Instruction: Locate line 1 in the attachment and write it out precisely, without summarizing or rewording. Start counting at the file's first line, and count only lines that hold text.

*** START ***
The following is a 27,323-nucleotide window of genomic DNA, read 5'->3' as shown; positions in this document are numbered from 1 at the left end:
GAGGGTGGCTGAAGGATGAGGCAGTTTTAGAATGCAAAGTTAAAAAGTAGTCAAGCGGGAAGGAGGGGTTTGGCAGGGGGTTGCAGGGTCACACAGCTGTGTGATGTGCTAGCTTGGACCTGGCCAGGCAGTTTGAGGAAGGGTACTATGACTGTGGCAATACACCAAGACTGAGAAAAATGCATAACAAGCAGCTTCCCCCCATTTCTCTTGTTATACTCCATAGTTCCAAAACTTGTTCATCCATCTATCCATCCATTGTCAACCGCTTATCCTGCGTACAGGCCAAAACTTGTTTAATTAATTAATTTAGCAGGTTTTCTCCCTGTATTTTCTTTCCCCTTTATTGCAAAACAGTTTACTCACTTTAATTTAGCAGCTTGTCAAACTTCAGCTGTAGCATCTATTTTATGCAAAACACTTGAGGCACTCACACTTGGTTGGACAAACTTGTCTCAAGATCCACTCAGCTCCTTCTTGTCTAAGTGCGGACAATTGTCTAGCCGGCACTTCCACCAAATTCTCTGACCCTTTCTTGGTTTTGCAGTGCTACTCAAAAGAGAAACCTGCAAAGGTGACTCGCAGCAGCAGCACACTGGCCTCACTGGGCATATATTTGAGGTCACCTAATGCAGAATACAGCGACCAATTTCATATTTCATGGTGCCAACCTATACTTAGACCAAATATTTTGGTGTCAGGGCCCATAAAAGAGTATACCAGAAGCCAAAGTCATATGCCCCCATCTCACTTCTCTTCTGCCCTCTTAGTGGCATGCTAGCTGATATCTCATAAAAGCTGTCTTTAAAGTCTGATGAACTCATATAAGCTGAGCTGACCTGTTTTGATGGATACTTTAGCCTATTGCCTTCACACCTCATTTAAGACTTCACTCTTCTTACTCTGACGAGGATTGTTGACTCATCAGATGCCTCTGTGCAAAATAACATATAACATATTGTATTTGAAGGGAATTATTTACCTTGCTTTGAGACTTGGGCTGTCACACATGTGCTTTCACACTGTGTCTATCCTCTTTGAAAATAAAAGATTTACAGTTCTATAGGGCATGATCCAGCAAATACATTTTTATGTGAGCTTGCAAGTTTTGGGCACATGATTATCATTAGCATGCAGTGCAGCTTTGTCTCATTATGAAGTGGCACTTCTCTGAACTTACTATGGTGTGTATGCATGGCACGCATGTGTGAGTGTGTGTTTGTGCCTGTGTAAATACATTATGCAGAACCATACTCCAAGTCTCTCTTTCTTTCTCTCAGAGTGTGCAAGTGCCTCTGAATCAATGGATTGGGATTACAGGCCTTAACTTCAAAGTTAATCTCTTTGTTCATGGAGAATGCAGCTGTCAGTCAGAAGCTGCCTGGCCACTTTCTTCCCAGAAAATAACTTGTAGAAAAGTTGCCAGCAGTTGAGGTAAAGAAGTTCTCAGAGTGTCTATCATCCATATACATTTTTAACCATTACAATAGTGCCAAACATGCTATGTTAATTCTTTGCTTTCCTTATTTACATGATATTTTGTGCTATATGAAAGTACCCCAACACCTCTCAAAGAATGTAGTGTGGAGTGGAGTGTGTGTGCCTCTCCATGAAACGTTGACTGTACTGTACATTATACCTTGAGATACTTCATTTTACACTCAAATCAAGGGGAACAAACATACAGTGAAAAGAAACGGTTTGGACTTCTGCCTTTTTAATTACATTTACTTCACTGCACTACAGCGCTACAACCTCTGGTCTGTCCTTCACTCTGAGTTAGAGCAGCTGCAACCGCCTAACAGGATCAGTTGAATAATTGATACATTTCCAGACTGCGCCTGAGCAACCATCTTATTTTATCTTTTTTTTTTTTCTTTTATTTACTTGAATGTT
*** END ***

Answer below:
The following is a 27,323-nucleotide window of genomic DNA, read 5'->3' as shown; positions in this document are numbered from 1 at the left end: